On Sabbatical to Advocate for Hearing Loops
My yearlong sabbatical to advocate for hearing loops has started! This promises to be an interesting and exciting year as so much is happening with hearing loops.
In June I taught a class to audiology students at the University of Texas at Dallas. Thanks to the wonderful world of computers, Skype, a camera on my laptop computer and PowerPoint I was able to appear in the classroom and talk to these students of the benefits of hearing loops. They had many questions and several expressed an interest in doing some research with hearing loops. Something that is much needed! Kudos to Carol Cokely, PhD audiologist and professor at UTD for arranging this seminar.
On June 20th Max, my husband (and hearing loop engineer) and I traveled to Providence RI to attend the Hearing Loss Association of America (HLAA ) 2012 convention. Dr. David Myers (creator of www.hearingloop.org ) was the invited keynote speaker and he introduced me as the HLAA National Hearing Loop Advocate. It was great to see so many friends from the past 2 HLAA conventions we have attended. I spoke with many members interested in moving hearing loops forward in their own communities all over the country. As audiologist Cynthia Compton-Conley discusses in her blog: If you have a hearing loss and are searching for information, HLAA is a great place to start.
Brenda Battat, HLAA’s executive director has written eloquently about the benefit of hearing loops to all hearing aid and cochlear implant users in her: blog That many members enjoyed the hearing loop during the opening session at the convention can be clearly seen in this short video clip where I can be seen ( though barely) and heard (loud and clear – thanks mam and dad for giving me a loud voice!).
From Rhode Island Max and I traveled to Bergen Norway to attend the IFHOH World Congress for People with Hearing Loss. This was an international meeting where I had a chance to meet many attendees and their families who represented national organizations of and for hard of hearing and deafened people from 40 countries. Brenda Battat and Dr. Patricia Kricos, past president of the American Academy of Audiology and I presented on the progress of hearing loop usage in the United States.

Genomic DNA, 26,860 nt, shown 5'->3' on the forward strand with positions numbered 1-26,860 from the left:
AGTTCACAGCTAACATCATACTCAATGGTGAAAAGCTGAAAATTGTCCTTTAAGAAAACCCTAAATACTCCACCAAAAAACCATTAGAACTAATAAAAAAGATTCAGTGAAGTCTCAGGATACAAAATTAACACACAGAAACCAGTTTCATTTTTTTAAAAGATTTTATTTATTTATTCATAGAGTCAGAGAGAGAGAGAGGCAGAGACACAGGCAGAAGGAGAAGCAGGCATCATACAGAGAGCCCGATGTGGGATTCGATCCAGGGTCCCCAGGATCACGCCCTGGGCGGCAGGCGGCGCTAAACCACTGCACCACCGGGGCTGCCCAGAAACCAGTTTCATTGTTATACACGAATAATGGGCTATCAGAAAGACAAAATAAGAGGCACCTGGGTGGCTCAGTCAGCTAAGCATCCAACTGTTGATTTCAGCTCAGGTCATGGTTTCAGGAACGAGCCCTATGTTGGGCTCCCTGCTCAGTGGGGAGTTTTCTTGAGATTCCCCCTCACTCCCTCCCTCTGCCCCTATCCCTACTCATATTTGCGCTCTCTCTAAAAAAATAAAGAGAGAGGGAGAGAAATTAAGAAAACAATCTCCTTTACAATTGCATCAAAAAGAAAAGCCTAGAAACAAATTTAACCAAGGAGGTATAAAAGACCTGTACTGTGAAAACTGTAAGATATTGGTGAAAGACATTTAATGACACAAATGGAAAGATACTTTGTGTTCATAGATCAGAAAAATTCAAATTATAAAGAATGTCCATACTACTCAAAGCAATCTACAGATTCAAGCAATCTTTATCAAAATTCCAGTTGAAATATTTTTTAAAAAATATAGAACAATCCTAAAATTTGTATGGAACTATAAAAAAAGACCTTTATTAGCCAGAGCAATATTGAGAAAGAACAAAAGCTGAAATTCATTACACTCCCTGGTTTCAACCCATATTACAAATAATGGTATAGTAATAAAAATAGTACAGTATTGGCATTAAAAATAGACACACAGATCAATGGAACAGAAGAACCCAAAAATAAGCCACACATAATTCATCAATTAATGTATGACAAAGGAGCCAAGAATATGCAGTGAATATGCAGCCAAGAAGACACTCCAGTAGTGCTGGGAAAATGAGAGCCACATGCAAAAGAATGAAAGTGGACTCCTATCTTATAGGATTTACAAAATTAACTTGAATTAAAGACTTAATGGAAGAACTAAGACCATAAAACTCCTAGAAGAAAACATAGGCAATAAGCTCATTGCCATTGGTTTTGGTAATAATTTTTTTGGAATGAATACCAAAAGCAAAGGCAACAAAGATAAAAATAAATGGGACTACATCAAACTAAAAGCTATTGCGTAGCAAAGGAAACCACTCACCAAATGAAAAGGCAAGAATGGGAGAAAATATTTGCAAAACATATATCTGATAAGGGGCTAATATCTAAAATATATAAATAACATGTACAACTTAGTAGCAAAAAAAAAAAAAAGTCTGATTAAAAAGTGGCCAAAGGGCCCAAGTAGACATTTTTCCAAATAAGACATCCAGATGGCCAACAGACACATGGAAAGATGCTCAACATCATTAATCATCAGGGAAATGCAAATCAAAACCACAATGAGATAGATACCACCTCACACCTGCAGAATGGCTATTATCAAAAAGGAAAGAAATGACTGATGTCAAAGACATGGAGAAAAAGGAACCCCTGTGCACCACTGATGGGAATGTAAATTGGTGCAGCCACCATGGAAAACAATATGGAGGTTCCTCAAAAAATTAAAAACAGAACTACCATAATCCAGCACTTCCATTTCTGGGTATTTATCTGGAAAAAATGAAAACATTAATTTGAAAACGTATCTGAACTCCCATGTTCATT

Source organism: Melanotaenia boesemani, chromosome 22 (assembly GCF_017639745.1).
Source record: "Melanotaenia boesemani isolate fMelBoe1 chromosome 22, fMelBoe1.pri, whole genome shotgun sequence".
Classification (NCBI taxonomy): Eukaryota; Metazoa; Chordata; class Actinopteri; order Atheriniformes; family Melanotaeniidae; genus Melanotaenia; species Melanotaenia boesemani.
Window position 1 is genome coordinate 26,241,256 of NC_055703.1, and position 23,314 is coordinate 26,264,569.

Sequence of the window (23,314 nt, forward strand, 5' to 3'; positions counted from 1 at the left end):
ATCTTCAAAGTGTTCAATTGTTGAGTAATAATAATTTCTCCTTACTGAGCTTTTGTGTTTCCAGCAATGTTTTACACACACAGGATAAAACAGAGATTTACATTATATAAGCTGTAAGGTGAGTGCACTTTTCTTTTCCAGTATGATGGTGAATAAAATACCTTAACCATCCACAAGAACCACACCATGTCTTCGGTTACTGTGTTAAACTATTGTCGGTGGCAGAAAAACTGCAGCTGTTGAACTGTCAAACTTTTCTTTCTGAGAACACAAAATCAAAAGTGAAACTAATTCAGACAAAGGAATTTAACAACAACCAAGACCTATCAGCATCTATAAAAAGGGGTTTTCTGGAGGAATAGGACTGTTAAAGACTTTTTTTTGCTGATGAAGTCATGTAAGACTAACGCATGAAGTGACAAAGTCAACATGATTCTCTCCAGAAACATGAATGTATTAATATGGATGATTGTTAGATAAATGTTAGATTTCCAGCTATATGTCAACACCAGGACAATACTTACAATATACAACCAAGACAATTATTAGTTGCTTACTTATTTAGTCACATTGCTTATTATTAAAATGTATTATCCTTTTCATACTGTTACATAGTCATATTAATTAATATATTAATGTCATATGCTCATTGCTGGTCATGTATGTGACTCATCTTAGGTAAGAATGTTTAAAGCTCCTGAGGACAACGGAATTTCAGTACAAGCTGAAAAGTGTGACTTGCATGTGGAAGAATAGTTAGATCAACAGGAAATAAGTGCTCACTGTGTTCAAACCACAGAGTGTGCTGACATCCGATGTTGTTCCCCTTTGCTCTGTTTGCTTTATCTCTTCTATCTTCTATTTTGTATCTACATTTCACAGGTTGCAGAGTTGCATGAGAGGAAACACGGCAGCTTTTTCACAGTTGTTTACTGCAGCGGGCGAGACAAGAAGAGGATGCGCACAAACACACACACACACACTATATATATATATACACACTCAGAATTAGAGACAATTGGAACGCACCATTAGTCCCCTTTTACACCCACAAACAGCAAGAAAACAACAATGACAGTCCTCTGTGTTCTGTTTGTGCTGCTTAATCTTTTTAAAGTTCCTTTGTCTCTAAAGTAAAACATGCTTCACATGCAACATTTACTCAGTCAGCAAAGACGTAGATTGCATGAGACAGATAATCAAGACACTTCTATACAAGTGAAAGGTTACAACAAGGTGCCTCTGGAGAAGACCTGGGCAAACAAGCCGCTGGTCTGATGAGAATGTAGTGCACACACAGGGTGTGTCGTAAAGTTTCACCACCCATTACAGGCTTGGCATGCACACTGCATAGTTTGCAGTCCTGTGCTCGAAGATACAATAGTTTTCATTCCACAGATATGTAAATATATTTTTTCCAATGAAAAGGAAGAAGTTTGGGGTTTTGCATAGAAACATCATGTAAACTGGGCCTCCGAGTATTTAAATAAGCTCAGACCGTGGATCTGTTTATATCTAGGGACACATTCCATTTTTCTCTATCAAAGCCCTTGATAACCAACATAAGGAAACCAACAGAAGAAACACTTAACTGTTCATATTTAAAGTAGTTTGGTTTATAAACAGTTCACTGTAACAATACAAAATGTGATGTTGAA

The simplicity (all a user needs to do is push on a button on their hearing instrument), immediacy (it works right away – no need to pick up a separate listener device), the invisibility (no one even needs to know you are using a hearing loop!), the power effectiveness (loops don’t drain the hearing aid battery) and universality (loops in Amsterdam or Oslo’s Opera Houses and the Marriott Theater in Lincolnshire, Ill all work the same way) make hearing loops the assistive hearing technology of choice of users worldwide. There was much interest in the progress that has been made in the last three years in the USA.
Thanks to dry weather (most unusual for Bergen, so we heard) we got to see some beautiful sights in Norway; we enjoyed a few hikes, dropped off several geocaches, ate local salmon on the famous local fish market, and toured the Sognafjord by train, bus and boat, and Edvard Grieg’s home near Bergen.
With the support of consumers, audiologists and hearing healthcare professionals and audio engineers Max and I will work to travel to help jumpstart hearing loop initiatives all over the country in the next year. We are looking forward to this adventure.
Stay tuned for another progress report!https://loopwisconsin.files.wordpress.com/2012/07/bergen-max-js1.jpg